Yet, the ability of the struggling African states to maintain a continent-wide court is questionable. And so is their commitment to respecting the decisions that it makes. It is the same leaders who failed to respect the African Commission that now swear undying allegiance to the African Court on Human Rights and Justice. The same leaders who have stood by, impotent, as insurgency after insurgency ravaged the continent now think they have what it takes to not just stem them, but also to bring the perpetrators to justice. Never mind that many of these countries are failing to run their own local courts where due justice is not always guaranteed nor prisoners’ rights respected.
But the real reason for this delusion of an impartial African human rights court, run by the very same perpetrators of human rights violations, is the fact that Africa’s old guard cannot grasp that the world moves on. To them, Africa is where it was half a century ago – freshly independent and defiant to all things “˜colonial’.
Given the chance, these African leaders would not just pull out of the ICC; they would opt out of all the international conventions guaranteeing civil, economic and social liberties. If it did not come with a degree of shame, they would shun women’s rights and children’s rights as alien and un-African; just like they have done with homosexual rights.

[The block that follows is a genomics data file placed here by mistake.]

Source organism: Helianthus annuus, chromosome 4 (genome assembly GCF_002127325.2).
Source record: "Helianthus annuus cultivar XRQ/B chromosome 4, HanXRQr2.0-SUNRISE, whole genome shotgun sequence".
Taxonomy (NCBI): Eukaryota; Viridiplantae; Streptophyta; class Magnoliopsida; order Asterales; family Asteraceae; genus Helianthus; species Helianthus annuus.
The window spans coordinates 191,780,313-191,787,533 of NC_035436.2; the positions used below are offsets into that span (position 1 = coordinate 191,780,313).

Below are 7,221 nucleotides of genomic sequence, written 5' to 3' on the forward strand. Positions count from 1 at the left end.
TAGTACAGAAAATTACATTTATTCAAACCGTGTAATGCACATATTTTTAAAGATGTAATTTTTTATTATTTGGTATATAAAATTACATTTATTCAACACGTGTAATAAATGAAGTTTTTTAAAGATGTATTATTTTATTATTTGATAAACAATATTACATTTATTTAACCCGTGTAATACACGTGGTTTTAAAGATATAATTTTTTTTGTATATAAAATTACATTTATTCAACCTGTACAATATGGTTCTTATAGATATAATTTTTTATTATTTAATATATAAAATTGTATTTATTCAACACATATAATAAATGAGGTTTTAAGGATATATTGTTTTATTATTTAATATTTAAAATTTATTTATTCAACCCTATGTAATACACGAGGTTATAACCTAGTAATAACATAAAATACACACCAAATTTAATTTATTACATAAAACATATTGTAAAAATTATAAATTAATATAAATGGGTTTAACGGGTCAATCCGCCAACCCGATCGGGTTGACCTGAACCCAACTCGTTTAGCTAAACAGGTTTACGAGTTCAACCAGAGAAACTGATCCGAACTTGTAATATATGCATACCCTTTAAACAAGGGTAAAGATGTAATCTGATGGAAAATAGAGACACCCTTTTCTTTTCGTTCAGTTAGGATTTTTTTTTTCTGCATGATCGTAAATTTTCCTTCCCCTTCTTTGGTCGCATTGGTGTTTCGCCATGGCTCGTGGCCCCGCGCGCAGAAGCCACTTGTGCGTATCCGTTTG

The only problem is that the young African population – who connect on Facebook and read about far off places where presidents actually come and go – knows nothing about the struggles of their forefathers, except what they have read in books. So constant recourse to this tired anticolonial rhetoric is somehow losing its power.
When African leaders flaunt Mugabe and say they want to get rid of the ICC, what they are really saying is: Can you just let us go back to the time when we were absolute kings and we lived forever and were reincarnated through our children and children’s children?
Patience Akumu is a freelance journalist. She lives in Uganda.